And did he [they] have any help writing the paper?
Funded by Otsuka Pharmaceutical Development & Commercialization, Inc., and H. Lundbeck A/S. Jennifer Stewart, M.Sc. [QXV Communications, Maccles field, U.K.] provided writing support that was funded by Otsuka Pharmaceutical Development & Commercialization, Inc., and H. Lundbeck A/S.
So far, we’re not getting a lot of reform-is-in-the-air vibes. How about the other paper that’s part of the FDA NDA submission?
by Kane JM, Skuban, Ouyang, Hobart, Pfister, McQuade, Nyilas, Carson, Sanchez, and Eriksson.
Schizophrenia Research. 2015 Feb 12. [Epub ahead of print]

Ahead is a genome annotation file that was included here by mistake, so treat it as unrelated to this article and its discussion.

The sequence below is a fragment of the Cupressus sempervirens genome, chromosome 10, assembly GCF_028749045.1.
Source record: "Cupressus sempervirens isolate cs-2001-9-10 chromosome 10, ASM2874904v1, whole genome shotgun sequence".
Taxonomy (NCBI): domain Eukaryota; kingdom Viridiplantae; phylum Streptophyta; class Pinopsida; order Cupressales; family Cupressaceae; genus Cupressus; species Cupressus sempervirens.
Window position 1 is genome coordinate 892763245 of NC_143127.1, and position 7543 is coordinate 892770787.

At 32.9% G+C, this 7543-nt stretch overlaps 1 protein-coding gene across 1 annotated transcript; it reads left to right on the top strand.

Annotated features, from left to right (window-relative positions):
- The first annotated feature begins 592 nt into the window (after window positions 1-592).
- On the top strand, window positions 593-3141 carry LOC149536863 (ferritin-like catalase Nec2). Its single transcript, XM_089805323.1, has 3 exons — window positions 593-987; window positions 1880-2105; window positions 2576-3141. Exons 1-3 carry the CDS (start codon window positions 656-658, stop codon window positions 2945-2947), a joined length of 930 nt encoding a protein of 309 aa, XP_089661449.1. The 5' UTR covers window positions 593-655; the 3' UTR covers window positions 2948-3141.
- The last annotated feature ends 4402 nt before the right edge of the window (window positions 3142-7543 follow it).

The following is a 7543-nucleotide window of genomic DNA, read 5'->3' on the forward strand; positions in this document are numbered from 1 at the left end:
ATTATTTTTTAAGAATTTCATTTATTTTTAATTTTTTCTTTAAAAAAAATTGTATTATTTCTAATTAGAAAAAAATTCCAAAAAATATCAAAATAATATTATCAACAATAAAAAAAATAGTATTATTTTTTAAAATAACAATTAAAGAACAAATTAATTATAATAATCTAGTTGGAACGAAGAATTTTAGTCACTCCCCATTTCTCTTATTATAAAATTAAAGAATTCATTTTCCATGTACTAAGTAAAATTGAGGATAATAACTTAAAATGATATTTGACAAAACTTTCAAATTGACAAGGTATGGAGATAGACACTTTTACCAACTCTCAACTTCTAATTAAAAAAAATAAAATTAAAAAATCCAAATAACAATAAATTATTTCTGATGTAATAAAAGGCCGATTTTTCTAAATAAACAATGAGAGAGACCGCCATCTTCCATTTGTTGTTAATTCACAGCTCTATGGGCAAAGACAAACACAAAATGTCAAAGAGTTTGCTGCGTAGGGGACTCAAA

The objective of this study was to evaluate the efficacy, safety and tolerability of brexpiprazole versus placebo in adults with acute schizophrenia. This was a 6-week, multicenter, placebo-controlled double-blind phase 3 study. Patients with acute schizophrenia were randomized to brexpiprazole 1, 2 or 4mg, or placebo [2:3:3:3] once daily. The primary endpoint was changed from baseline at week 6 in Positive and Negative Syndrome Scale [PANSS] total score; the key secondary endpoint was Clinical Global Impressions-Severity [CGI-S] at week 6. Brexpiprazole 4mg showed statistically significant improvement versus placebo [treatment difference: -6.47, p=0.0022] for the primary endpoint. Improvement compared with placebo was also seen for the key secondary endpoint [treatment difference: -0.38, p=0.0015], and on multiple secondary efficacy outcomes. Brexpiprazole 1 and 2mg also showed numerical improvements versus placebo, although p>0.05. The most common treatment-emergent adverse events were headache, insomnia and agitation; incidences of akathisia were lower in the brexpiprazole treatment groups [4.2%-6.5%] versus placebo [7.1%]. Brexpiprazole treatment was associated with moderate weight gain at week 6 [1.23-1.89kg versus 0.35kg for placebo]; there were no clinically relevant changes in laboratory parameters and vital signs. In conclusion, brexpiprazole 4mg is an efficacious and well-tolerated treatment for acute schizophrenia in adults… BEACON trial.